Version tested PC
Swearing creatively; difficult thing to get right. You just about get away with 'Stealth Bastard Deluxe', but as soon as the subtitle 'Tactical Espionage Arsehole' comes up we go from laugh to cringe. It's a bit try-hard, and its greatest sin is misrepresenting the game behind it - SBD is a refined and original take on the sneaking genre, not a crass parody. The most heartfelt profanities here are delivered, as they should be, by the player.
SBD is first and foremost a 2D platformer from the modern indie school - precise twitch controls, instant restarts, and plenty of messy deaths. Insert obligatory Super Meat Boy comparison, except in this case there is a similarity in how SBD has come to market. This is an expanded and remade version of a freeware original from Curve Studios, the team behind Explodemon, and Stealth Bastard's big idea was speedy sneaking. All the stuff you expect in a stealth game, faster.
This is an expanded and much-polished remake, but despite the instant premise it takes a good few levels to warm up, as the opening takes its time to explain the basics when the stealth mechanic is really quite simple. You're either in the gloom and not visible (the character's goggles glow green), in dull light and partially visible (amber), or in bright light and fully visible (red). Levels are made up of dark corners and big bright expanses, with all sorts of cubbyholes and grey areas in-between. They're all filled with switches, cameras, lasers, turrets and sensor beams that interlink, as well as light sources and terminals that need hacking. These ostensibly simple and easily-manipulated elements will kill you so many times it's untrue. SBD's that kind of game.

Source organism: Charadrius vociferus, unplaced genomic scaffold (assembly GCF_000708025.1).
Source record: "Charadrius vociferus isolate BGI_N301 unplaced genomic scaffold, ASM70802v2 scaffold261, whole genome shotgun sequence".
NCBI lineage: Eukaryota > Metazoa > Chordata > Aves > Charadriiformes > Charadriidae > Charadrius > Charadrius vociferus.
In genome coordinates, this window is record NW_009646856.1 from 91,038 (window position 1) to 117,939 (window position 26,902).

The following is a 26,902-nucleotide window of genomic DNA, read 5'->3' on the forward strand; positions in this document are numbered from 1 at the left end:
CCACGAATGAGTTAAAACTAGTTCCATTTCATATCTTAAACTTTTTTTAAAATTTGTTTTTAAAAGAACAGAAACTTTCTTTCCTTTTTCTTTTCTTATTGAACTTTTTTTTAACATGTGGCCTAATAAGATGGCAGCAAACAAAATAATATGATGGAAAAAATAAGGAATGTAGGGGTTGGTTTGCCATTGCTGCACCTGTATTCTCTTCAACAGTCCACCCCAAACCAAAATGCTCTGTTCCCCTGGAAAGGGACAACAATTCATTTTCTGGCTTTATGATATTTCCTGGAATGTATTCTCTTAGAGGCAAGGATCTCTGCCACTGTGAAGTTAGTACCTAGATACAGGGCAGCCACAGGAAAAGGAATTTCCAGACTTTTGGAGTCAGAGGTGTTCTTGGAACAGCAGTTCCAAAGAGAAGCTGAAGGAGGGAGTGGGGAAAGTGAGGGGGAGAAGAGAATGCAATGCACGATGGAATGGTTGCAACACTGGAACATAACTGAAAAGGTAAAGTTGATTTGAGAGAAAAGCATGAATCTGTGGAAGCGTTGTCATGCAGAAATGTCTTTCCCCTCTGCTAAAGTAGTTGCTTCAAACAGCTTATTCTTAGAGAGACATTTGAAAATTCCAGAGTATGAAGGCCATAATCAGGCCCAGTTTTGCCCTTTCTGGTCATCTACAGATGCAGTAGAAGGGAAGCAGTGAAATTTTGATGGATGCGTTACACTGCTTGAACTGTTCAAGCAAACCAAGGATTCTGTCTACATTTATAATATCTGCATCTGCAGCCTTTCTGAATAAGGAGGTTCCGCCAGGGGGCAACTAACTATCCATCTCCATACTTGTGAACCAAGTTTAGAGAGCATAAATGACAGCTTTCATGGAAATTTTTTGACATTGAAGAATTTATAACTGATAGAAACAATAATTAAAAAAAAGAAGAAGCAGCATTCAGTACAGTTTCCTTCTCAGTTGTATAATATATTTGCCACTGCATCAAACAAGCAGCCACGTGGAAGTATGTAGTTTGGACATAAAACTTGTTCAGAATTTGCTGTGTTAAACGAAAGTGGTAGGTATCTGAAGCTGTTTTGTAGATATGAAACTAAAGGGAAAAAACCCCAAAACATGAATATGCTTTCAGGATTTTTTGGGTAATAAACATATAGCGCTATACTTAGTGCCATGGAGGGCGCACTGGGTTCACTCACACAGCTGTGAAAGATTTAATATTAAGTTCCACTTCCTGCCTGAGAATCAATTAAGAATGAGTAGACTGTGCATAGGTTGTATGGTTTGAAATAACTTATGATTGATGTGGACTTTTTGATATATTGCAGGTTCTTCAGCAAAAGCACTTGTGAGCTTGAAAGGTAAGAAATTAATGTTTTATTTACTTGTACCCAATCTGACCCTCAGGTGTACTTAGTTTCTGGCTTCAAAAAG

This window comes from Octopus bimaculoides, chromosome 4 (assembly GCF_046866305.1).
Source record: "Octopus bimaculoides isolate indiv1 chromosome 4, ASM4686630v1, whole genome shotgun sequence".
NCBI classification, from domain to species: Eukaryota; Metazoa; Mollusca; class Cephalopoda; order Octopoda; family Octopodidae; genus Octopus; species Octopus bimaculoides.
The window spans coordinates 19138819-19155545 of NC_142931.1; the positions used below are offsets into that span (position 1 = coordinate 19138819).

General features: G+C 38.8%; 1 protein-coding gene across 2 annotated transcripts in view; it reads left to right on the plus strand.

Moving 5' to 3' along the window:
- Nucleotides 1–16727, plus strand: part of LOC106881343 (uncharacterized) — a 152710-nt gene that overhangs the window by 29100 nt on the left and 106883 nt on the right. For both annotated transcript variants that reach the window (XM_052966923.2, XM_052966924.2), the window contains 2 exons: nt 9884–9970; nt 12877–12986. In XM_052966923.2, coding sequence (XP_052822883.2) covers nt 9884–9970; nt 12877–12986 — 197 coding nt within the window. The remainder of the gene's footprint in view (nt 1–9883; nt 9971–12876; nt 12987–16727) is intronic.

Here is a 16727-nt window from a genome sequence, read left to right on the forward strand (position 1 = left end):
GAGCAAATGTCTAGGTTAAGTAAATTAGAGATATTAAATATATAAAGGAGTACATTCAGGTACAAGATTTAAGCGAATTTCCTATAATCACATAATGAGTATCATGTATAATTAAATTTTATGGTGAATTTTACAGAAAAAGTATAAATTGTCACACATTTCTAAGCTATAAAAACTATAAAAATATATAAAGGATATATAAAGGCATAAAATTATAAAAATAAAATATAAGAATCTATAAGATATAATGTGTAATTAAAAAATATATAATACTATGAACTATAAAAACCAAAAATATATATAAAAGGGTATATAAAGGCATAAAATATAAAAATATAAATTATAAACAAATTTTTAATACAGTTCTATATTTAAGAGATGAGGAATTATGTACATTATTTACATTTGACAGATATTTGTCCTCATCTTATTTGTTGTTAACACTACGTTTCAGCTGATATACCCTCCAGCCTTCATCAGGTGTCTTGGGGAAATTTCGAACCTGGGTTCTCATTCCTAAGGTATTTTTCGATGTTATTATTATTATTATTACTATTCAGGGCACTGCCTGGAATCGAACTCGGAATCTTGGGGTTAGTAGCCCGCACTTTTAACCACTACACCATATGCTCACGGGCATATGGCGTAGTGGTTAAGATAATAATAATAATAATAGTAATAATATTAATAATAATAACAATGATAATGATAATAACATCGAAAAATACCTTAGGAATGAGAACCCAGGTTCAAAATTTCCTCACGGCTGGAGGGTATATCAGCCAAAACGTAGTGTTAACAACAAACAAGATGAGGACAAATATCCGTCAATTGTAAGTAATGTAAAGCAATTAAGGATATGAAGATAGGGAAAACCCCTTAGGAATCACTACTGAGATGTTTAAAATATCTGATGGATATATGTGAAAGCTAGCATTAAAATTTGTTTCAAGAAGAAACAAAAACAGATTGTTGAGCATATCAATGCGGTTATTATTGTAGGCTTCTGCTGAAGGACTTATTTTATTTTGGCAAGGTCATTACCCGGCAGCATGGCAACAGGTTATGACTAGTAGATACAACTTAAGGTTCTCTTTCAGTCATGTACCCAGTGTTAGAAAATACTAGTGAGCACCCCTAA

You control a squat Sam Fisher lookalike, one of infinite clones being produced to undertake a sinister science facility's testing regime (ho-hum), and have to unlock and then get to each level's exit. One of SBD's best qualities is how much play it gets out of few buttons, with your main abilities jumping and flicking switches. The complexity and gadgets flow from its level design, when it's done right, and often it's done right indeed.
Take something simple, like a switch that moves a block from left to right and back again. Under that block, it'll be dark. But if you hit the switch then try to run under it, you're not fast enough. The solution, then, is to hit the switch while running and keep perfect pace with the moving block. The level Shadowrunner introduces this idea, then begins chaining these little dashes together, throwing a few obstacles in the middle of the path; making it harder, bit by bit, until a final crazy zigzag you'd never have managed two minutes ago. Later, teleporters will chain together for concertina-like jumps from a standing start, whipping you across the screen in several different directions from a single leap - and woe betide if you get the angle of entry wrong.